The purpose of the simulation is to show the inner workings of the regulator, and what happens to delivered output pressure Po when the load flow Uo is varied. The design aspect is covered by several parameters describing the dimensions of the regulator and its feed. To show consequences of the dimensions you prescribe a load flow Uo . This flow is thus an input datum to the simulation, not a computed result.

Simulation program

The attached Windows PC simulation program (regsim.exe) was written in Borland Delphi Pascal. It presents a screen with numerous scrollbars at the left side, where you can input physical dimensions. With radio buttons you can select whether to see these inputs in SI units or in traditional US, but computations and result reports are done in SI throughout. In the middle of the screen fig. 3 is reproduced as an orientation aid. It is supplemented with resulting values of those impedance elements that are constant, essentially the masses and compliances. The resistance elements vary nonlinearly with flows throughout the simulation. At top is an image area to show results as graphs vs. time for the various pressures and flows. Here the zero line and scale can be adjusted with scrollbars. Check boxes at right are used to select which data to display.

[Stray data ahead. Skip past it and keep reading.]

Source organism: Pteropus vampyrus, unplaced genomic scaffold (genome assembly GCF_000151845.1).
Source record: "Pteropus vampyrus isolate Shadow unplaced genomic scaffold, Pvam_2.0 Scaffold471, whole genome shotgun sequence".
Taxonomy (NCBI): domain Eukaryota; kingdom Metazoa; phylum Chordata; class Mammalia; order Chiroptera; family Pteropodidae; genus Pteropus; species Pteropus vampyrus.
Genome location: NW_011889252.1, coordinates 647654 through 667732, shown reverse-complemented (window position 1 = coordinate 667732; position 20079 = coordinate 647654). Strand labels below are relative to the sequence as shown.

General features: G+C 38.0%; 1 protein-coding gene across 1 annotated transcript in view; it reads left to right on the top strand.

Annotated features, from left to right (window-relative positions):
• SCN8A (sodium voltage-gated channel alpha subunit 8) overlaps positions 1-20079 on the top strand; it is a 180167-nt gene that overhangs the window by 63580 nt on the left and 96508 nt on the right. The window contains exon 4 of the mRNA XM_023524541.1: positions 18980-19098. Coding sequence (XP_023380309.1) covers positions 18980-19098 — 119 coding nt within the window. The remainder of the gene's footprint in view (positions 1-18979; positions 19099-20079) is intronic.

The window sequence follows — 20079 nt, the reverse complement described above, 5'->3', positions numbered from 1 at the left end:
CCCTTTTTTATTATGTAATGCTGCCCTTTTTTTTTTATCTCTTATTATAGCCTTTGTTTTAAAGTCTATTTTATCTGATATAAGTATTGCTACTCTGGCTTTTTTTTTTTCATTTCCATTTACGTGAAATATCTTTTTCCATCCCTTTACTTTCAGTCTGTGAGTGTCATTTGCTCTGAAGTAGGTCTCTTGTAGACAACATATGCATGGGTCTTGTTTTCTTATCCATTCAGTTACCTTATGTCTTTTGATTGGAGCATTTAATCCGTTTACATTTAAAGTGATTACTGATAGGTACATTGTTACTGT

The simulation time span covers 1.5 seconds, schematically divided into three equal intervals with different loads. The first is when the regulator is charged by a surge of air from initial rest to a fully inflated state. In the second interval a constant flow Uoo is drawn, with magnitude as set from the scrollbar. The final interval is relevant to a system where an air dump tremulant is operating. The load is then additionally superimposed with a sinusoidally varying component of amplitude Uoa , oscillating at freqency fo